But here’s the thing, Greenblatt wrote that “during those wonderful 17 years for the magic formula, there were even some periods when the formula did worse than the overall market for three years in a row!”
It seems that even a great approach with superb long-term results like buying cheap, quality shares can fare poorly over short spans of time.
So, what’s the lesson here for us individual investors?
It’s that, over the short-term, even great investment strategies can lose us money. In fact, I’ll dare to wager and say that as investors, we’re almost guaranteed to make short-term paper-losses in most of our investments (or even our portfolio as a whole) at some point in our investing-life.
But if our investments were made based on a sound investment strategy that’s built upon a logical premise, then short-term losses shouldn’t matter to us. Sound strategies, when given time, has a great chance of working out for us.
The key though, is having that persistence to stick with a sound investing strategy that resonates with you.
And if I may, once such sound strategy that resonates with me would be buying, and then holding for the long-term, well-run companies (with solid balance sheets and great cash flows among other characteristics) that are selling cheaply in relation to their underlying fundamentals.
Foolish Bottom Line
I’ve previously shared how shares in the USA can have remarkably predictable returns over the long-term based on their starting valuations; basically, buying shares when they’re cheap and holding them for 10-20 years would give much better returns over buying shares when they’re expensive.
But crucially, over the short-term – 1 year to be precise – share prices go all over the place. “Cheap stocks could just as easily do well or falter, as could expensive stocks”, I wrote.
So, an investor that has thrown in the towel when cheap stocks falter in the short-term would have given up on a great chance for having solid returns over the long-term.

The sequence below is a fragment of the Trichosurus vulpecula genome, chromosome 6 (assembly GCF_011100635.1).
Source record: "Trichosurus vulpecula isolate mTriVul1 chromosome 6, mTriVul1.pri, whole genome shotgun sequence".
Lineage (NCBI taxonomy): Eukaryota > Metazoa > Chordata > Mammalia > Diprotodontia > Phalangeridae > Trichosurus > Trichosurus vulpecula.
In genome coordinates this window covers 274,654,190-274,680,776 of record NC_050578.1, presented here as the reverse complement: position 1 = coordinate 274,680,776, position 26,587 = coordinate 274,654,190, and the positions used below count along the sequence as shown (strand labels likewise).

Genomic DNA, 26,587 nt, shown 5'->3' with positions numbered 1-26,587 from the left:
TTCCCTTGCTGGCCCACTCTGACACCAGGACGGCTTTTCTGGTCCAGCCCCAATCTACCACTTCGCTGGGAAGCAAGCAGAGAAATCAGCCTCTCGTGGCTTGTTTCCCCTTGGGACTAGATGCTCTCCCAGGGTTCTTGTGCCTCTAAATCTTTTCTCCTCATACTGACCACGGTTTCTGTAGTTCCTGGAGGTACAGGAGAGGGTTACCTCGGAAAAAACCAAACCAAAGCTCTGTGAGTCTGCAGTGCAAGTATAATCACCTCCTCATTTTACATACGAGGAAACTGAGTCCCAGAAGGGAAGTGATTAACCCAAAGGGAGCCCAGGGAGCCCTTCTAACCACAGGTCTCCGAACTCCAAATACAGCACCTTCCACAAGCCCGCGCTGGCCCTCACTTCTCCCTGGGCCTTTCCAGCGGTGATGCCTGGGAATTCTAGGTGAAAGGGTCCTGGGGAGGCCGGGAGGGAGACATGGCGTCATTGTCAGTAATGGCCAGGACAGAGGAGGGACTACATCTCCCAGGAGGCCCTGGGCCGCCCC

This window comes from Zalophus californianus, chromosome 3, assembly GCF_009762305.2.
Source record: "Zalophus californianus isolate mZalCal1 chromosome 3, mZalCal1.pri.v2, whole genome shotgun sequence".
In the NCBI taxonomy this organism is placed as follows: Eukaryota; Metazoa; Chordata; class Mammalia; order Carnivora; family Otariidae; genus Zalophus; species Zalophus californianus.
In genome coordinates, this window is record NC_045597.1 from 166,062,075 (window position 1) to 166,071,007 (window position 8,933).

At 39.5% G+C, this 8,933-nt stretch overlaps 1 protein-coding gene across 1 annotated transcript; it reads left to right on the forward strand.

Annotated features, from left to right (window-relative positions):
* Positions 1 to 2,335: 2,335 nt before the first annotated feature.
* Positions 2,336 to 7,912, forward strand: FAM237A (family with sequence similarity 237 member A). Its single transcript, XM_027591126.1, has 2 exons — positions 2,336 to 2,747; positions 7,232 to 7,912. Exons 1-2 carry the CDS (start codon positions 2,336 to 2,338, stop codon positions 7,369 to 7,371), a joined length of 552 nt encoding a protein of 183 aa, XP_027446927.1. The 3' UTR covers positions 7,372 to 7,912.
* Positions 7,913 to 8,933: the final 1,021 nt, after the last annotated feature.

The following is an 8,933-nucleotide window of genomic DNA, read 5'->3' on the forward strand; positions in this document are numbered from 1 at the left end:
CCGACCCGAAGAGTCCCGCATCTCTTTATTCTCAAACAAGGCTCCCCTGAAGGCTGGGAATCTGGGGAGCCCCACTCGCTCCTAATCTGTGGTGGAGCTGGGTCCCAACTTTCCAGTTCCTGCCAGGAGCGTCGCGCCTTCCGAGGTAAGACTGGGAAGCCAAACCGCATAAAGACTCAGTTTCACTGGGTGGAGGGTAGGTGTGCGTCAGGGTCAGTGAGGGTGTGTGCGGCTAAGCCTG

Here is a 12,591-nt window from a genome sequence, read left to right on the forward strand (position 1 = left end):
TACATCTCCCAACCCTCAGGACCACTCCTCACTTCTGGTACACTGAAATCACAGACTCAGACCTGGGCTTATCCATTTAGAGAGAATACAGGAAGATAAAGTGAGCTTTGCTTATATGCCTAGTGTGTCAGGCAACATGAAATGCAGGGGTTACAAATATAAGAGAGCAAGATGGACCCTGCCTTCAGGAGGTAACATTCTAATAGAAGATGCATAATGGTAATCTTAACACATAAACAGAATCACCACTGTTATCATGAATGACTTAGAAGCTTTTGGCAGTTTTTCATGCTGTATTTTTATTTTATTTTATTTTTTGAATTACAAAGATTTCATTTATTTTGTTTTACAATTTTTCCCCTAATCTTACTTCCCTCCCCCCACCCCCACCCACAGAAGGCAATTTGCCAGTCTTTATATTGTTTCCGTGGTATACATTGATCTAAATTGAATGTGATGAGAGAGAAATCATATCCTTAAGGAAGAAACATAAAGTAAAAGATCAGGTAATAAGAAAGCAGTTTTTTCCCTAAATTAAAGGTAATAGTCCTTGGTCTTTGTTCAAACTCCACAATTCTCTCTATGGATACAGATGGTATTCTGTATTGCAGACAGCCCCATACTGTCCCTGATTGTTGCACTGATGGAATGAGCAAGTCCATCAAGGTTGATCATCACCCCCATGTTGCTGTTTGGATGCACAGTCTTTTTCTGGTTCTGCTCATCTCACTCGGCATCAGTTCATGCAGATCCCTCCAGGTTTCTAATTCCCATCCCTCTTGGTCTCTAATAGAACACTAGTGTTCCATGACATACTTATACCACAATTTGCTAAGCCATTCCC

Shares like Jardine Strategic Holdings Limited (SGX: J37), Dairy Farm International Holdings Ltd (SGX: D01), Super Group Ltd. (SGX: S10) and Raffles Medical Group Ltd. (SGX: R01) have generated total returns (where gains from reinvested dividends are included) of more than 1,500% since the start of 2003. Those returns have handily trounced the Straits Times Index’s (SGX: ^STI) gains of around 150% in the same period.
But, throughout the course of their ascent, there were times when their share prices collapsed, sometimes by more than 50% as in the case of JSH, Super Group, and RMG during the throes of the Great Financial Crisis of 2007-2009.
Investors who did not have the persistence and cashed out during their sharp falls would have missed out on their subsequent rebounds to even greater heights.
Without persistence and patience, investors would have missed out on great long-term returns. Don’t underestimate the importance of those two traits – persistence and patience – when investing, Fools. Continue your investing journey with us by signing up for a FREE subscription to The Motley Fool’s weekly investing newsletter, Take Stock Singapore. Sign up here to learn how you can grow your wealth in the years ahead.
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This article was first published on fool.sg in November 2013. The information provided is for general information purposes only and is not intended to be personalised investment or financial advice. Motley Fool Singapore contributor Chong Ser Jing owns shares in Super Group and Raffles Medical Group.